Dietz didn’t resign immediately. Instead, he stayed at Haskell until after spring practice because his NFL contract didn’t call for him to report until May 1. Haskell officials didn’t seem to be in a hurry to replace him. They said that no plans had been made regarding a successor and they wouldn’t select a coach for some time. That time came on August 4 when Henry Roe Cloud was named superintendent of Haskell Institute. The same day, Roe Cloud announced Gus Welch as Haskell’s head football coach and athletic director. It would have been nice to have been flies on Welch’s and Warner’s walls the day they realized they were scheduled to play each other and that it was late to cancel the game.

Welch had been critical of Warner at Carlisle and had submitted a petition that led to a government investigation of the school and reducing athletics’ importance at the school. Although later accused of interfering with Warner’s successor at Carlisle, Victor Kelley, Welch remained on good terms with the administration. Visiting the old school wouldn’t seem problematic for him. A crowd of thousands turned out to watch the Haskell players practice for two hours on Indian Field, where Jim Thorpe, Lone Star Dietz, Gus Welch and numerous others had played decades earlier. It had to be especially important to Haskell end Kendall, nephew of Carlisle great Bemus Pierce. Afterward, the players were then given a tour of Carlisle Barracks before departing for Philadelphia.

The game was anticlimactic. The Old Fox had no trouble defeating his former pupil 31 – 0.

A Sad Day in Carlisle

October 5, 2020

Friday was  sad day in Carlisle. Wardecker’s Men’s Wear closed for good. While recent fashion trends have hurt clothing sales, it was the Wuhan virus that did Wardecker’s in. Government reactions to the plague might be more accurate. In spite of diminishing demand for dress clothing, Freddie Wardecker had been able to keep the doors open by selling uniforms to health care workers, people involved in food preparation, police and others as well as by renting tuxedos. The state government’s shutdown decimated the need for new uniforms and eliminated proms. Brides-to-be reacted by scaling down or postponing their weddings. Without uniform sales and tuxedo rentals for proms and wedding, the store had little revenue with which to pay its bills, forcing it to close.

Wardecker’s was not an ordinary men’s store. It was a place with a lengthy history, beginning with Mose Blumenthal, proprietor of The Capital, a haberdashery on North Hanover Street. Along with operating the menswear store, Mose Blumenthal had a tailoring contract at Carlisle Indian School. This relationship proved useful to the Athletic Department in multiple ways. Well known is how Pop Warner had Mose sew an extra hem in the bottom of Charles Dillon’s jersey. However, one of Blumenthal’s employees probably did the work because Mose couldn’t operate a sewing machine.

Carlisle students generally had little money. A way of rewarding athletes for performing well was for the athletic director of school superintendent send chits worth $25 or $50 to Blumenthal, which players could use to buy suits and other clothing. Each player, including the famous ones, had a page or pages in Blumenthal’s log book to keep track of their chits and purchases.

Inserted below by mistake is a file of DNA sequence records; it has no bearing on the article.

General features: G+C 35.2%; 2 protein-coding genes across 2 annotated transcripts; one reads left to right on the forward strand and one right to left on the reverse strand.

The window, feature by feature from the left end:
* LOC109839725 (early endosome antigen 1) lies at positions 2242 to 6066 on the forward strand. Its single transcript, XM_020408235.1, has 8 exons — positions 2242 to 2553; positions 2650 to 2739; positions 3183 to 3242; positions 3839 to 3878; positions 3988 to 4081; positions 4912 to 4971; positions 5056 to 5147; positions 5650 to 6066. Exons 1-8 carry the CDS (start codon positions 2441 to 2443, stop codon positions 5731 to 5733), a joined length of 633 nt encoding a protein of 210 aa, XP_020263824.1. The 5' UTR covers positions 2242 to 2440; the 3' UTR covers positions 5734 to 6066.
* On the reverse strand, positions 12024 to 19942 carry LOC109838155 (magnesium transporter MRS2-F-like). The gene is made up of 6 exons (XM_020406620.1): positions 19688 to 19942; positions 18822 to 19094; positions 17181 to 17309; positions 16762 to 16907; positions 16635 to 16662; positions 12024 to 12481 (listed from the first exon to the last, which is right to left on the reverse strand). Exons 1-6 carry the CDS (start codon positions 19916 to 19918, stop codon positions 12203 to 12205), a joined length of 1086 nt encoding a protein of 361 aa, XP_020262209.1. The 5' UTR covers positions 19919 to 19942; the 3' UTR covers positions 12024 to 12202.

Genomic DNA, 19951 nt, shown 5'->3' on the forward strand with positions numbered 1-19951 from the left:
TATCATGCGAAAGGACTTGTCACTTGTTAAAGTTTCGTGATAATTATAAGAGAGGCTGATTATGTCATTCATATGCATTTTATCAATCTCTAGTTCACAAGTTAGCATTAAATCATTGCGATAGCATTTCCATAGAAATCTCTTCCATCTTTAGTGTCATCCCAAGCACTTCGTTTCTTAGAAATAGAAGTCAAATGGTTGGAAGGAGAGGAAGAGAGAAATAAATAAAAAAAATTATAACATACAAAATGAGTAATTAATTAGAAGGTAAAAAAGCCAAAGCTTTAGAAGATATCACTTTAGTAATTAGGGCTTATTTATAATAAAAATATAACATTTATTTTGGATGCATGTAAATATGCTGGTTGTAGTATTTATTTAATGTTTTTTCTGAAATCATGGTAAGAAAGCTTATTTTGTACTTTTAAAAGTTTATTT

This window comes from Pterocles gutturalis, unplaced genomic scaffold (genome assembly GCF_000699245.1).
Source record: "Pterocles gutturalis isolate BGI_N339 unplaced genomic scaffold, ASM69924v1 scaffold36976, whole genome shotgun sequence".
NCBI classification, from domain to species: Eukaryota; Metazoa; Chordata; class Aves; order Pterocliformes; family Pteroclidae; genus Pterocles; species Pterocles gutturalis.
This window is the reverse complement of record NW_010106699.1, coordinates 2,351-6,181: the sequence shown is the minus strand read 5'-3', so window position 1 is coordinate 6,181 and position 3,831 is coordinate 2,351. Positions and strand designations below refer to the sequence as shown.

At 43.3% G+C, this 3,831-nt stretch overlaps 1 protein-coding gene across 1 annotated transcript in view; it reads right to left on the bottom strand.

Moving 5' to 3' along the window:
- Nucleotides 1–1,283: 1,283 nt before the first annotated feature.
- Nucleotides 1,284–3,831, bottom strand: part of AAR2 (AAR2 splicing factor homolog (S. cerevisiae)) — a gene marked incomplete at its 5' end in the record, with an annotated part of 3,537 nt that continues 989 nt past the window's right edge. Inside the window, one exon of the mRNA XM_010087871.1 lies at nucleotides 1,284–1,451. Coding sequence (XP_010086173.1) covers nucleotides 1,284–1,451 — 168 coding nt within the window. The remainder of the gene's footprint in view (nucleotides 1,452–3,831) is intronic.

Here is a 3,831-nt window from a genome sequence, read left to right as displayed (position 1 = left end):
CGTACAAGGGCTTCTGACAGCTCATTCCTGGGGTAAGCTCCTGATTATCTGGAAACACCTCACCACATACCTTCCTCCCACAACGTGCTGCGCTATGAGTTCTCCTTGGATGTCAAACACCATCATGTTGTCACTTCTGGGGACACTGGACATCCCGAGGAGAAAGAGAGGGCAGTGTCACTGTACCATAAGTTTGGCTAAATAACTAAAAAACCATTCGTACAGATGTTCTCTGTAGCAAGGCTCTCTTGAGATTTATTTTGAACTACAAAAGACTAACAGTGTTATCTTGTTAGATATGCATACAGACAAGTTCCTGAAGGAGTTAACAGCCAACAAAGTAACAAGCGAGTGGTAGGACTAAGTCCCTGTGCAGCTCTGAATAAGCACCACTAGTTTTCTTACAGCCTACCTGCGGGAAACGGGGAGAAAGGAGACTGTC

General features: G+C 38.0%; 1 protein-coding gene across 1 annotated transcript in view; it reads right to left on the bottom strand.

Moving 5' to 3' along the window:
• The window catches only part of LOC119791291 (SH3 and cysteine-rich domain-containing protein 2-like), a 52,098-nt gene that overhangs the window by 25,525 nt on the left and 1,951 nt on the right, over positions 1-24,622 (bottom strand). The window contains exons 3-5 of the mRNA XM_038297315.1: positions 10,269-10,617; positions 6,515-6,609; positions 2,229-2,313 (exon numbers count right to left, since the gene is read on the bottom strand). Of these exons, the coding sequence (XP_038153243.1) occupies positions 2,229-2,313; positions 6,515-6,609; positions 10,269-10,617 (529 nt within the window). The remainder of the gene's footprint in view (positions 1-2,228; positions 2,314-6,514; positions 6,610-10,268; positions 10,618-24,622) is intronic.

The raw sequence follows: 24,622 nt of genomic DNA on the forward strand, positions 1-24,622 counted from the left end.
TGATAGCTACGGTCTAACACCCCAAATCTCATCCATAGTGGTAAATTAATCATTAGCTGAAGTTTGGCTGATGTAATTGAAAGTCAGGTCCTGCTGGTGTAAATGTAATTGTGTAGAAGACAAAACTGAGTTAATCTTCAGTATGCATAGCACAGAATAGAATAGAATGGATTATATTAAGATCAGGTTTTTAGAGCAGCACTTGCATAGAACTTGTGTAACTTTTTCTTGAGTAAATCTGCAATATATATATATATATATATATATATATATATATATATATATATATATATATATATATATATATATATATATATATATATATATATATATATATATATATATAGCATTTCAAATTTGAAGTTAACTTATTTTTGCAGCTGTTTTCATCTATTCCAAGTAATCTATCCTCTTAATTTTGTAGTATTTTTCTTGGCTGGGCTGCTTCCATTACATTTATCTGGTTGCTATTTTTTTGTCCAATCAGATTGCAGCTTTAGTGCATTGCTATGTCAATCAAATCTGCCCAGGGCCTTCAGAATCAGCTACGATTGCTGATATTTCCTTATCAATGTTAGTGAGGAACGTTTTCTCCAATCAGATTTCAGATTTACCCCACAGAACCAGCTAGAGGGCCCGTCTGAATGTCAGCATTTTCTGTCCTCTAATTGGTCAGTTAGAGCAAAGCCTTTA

Clothiers, like magic dragons, don’t live forever, so Mose sold his business to long-time employee James “Muck” Wardecker. Hence the name on the door: Wardecker’s Men’s Wear, formerly Blumenthal’s. Jim’s son, Freddie, was helping his dad back in 1967 when Bob Wheeler was interviewing people who knew Jim Thorpe. Wheeler’s work was made easier, after hitchhiking to Carlisle, when Muck tossed Freddie his car keys and told him to drive Bob to all the people he needed to visit. Wheeler’s definitive biography of Thorpe further cemented the ties between the Indian School and Wardecker’s.

Since then, Wardecker’s, with all its memorabilia, has been an important stop for every author or filmmaker wanting to write a book or make a movie about Jim Thorpe or the Indian School. Now, that is finished, but Wardecker’s had a great run and will remain strong in people’s memories.

1899 Carlisle vs. California

August 20, 2020

I was asked to write an article about a game I hadn’t previously given much consideration: the Christmas Day 1899 post-season contest between Carlisle Indian School and the University of California. I learned a good bit researching the game. The College Football Historical Society published it this month. Membership is only $17.00 a year, payable to:

Raymond Schmidt, PO Box 6460, Ventura, CA 93006

If you find this interesting, you might want to join the CFHS and get your own copies of editions with articles such as this one mailed directly to you.

Redskins No More

July 13, 2020

It’s happened. The Redskins are no more. The NFL version that is, not the teams that play under that name on reservations. Management of the team formerly known as the Redskins announced today that it has caved under tremendous financial pressure to change the team’s name but didn’t announce what the new name would be. Whatever it is, it should not refer to Indians. Washington, DC doesn’t deserve that the way it has treated over the years—unless it is an honest name, that is. Here are few candidate names DC has earned:

Treaty Breakers

Beltway Bandits

Swamp Creatures

Pedophiles

Hair Sniffers

Pencil Necks

Turncoats

Log Rollers

Impeachers

Dementeds

Harrassers

Exposers

Lilylivers

Transgenders

One reason team owner Daniel Snyder hasn’t selected a new name is because Alexandria, Virginia real estate agent Philip Martin McCaulay has already trademarked a large number of those Snyder might consider. Coleman Bentley of Golf Digest pointed out some McCaulay missed:

Filibusters

Earmarks

Washingtons

8th Grade School Field Trips

Gun Lobbyists

Fortunate Sons

Perhaps a reader will think up a better choice. Snyder will need one that appeals to more new fans than the number of long-time ones he loses over his and the NFL’s recent capitulations.